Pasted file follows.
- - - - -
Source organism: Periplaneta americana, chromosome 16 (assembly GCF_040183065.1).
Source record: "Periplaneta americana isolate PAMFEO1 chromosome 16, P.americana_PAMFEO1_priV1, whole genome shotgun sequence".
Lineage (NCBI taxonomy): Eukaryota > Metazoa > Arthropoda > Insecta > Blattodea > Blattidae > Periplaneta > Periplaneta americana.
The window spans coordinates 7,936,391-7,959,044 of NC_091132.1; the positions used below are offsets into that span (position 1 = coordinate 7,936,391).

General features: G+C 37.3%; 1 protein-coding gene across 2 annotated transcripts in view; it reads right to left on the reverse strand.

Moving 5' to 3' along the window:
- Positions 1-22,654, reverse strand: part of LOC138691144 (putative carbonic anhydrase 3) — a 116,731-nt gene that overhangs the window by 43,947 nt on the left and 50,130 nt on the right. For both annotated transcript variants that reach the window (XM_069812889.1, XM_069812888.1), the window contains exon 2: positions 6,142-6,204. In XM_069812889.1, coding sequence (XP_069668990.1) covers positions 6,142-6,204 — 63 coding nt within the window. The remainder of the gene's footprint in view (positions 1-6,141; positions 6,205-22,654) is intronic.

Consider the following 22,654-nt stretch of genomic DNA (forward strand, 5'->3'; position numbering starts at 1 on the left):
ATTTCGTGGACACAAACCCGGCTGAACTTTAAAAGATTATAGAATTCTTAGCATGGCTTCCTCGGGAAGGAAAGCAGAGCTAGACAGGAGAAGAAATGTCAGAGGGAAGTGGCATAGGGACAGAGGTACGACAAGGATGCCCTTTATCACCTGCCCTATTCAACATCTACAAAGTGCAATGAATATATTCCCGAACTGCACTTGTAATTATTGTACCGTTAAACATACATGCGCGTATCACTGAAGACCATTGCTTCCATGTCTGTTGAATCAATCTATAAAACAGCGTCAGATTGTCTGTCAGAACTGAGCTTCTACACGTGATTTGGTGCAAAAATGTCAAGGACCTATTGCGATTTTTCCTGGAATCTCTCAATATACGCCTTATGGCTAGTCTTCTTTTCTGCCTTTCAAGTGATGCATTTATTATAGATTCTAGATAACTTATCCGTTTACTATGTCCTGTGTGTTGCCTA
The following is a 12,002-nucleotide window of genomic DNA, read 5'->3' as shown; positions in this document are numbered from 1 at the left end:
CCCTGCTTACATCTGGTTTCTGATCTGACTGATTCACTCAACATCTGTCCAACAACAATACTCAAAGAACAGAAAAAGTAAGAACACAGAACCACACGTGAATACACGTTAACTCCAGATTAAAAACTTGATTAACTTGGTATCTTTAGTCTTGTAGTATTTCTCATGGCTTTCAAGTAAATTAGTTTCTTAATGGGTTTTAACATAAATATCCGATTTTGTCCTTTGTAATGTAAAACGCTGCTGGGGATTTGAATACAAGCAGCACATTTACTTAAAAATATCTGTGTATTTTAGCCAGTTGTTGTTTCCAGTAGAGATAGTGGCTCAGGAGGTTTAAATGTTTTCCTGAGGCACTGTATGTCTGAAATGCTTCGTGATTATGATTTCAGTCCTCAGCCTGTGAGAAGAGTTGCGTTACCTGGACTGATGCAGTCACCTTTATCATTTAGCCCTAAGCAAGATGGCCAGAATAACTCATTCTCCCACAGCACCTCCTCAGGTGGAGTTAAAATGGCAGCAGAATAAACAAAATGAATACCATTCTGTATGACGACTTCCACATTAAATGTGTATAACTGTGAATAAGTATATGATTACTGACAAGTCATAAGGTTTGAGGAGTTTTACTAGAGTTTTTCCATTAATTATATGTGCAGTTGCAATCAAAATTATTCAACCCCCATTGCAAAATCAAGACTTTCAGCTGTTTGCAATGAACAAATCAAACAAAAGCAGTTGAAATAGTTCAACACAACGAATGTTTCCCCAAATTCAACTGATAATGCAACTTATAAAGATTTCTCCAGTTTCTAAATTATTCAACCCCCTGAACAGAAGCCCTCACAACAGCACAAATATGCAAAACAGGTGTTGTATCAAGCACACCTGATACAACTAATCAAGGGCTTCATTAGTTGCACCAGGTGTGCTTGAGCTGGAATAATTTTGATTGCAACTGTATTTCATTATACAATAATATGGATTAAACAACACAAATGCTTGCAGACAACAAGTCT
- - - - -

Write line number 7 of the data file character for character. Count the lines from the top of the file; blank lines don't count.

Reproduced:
- Positions 1-22,654, reverse strand: part of LOC138691144 (putative carbonic anhydrase 3) — a 116,731-nt gene that overhangs the window by 43,947 nt on the left and 50,130 nt on the right. For both annotated transcript variants that reach the window (XM_069812889.1, XM_069812888.1), the window contains exon 2: positions 6,142-6,204. In XM_069812889.1, coding sequence (XP_069668990.1) covers positions 6,142-6,204 — 63 coding nt within the window. The remainder of the gene's footprint in view (positions 1-6,141; positions 6,205-22,654) is intronic.